8. http://www.pbs.org/wgbh/pages/frontline/poisonedwaters/

  9. Some of these chemicals were banned decades ago. Yet they're still building up in our waters and fish. Legacy Pollutants

  10. Legacy Pollutants from Industrythe 1970’s to Today • Include heavy metals like lead and mercury, and PCBs (polychlorinated biphenyls) • PCBs in particular are very stable and persist in the environment for decades. • PCBs also "bioaccumulate" in animal tissues as they progress up the food chain • PCBs are probable human carcinogens and alter the development of brain cells

  11. Class visit to Amazonia Science Gallery • Tour Amphibian Alert exhibit • View “Frog Chemical Water You” • Meet curator for Amazonia Science Gallery • Discuss message of social justice • Discuss how to target audiences in museum exhibits

  12. Why should we care about biology and social justice? • Well, for starters, the students were asked, “What’s in your water?” • We read Washington Post articles on feminized and deformed fish in the Potomac River • We learned the mutations are likely caused by exposure to "endocrine disruptors," chemical compounds that mimic the body's natural hormones Images from Amazonia Science Gallery, National Zoo, “Frogs, Chemicals, Water, You” award-winning documentary

  13. Today’s ‘New’ Pollutants Come from all of Us! Environmental scientists find "emerging" contaminants and endocrine disrupters are found in everyday products such as: • prescription medicines that we excrete or discard then flush • herbicides, pesticides from lawn care and agricultural run off • personal care products such as face creams, deodorants, and • Detergents and household cleaners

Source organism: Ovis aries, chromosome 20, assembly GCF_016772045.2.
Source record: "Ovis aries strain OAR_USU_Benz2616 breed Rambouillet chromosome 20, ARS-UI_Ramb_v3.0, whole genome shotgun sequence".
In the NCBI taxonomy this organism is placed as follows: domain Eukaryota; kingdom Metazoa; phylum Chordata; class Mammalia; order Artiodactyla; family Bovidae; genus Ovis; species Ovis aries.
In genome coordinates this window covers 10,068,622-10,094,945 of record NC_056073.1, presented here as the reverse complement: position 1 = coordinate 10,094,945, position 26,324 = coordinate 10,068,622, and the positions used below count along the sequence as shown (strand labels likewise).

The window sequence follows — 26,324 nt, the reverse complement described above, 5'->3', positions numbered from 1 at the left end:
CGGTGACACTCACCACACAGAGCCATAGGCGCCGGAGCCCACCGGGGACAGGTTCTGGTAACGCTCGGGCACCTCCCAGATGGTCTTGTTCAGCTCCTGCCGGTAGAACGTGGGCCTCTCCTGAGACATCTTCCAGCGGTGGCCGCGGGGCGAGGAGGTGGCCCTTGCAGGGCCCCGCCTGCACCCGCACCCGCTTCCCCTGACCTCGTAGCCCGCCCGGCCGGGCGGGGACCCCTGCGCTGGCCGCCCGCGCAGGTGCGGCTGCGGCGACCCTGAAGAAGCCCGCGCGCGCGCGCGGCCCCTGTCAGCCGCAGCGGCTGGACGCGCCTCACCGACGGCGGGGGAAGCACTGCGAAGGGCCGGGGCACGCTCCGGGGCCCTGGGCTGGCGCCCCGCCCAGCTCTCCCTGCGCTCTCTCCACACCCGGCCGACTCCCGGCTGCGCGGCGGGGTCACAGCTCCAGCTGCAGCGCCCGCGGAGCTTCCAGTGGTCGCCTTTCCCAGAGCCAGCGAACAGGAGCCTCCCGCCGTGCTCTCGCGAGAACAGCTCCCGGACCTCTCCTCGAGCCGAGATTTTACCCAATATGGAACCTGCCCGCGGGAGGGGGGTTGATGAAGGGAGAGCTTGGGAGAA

14. Why should we care about biology and social justice? • The endocrine systems of fish and frogs are very similar to the endocrine system of humans • The USGS research on the Potomac River poses some troubling questions for the 2 million people who rely on the Washington Aqueduct for their drinking water • Emerging contaminants pose a threat to drinking water because older filtering systems are not designed to catch all of them.

  15. Comments from Students • Now I understand how fast we are killing the planet • There is a lot of ignorance about this in my community—we need the ‘Frog’ film and the exhibit in Spanish • I’m going to stop using plastic bags and bottles • I had no idea that so much of our medicines are excreted and still affect living things in treated waste water • The ‘Frog’ film should be on-line or distributed to schools • They should re-shoot the ‘Frog’ film with young adults to teach college students how to reduce their chemical and carbon footprint • I’ve talked to my housemates and we’re going to start recycling • Can we visit a research laboratory at the Smithsonian?

  16. Bi 107 and its future with the Smithsonian National Museum of American History With knowledge comes responsibility—How can we best use our knowledge of biology and its importance to our everyday life?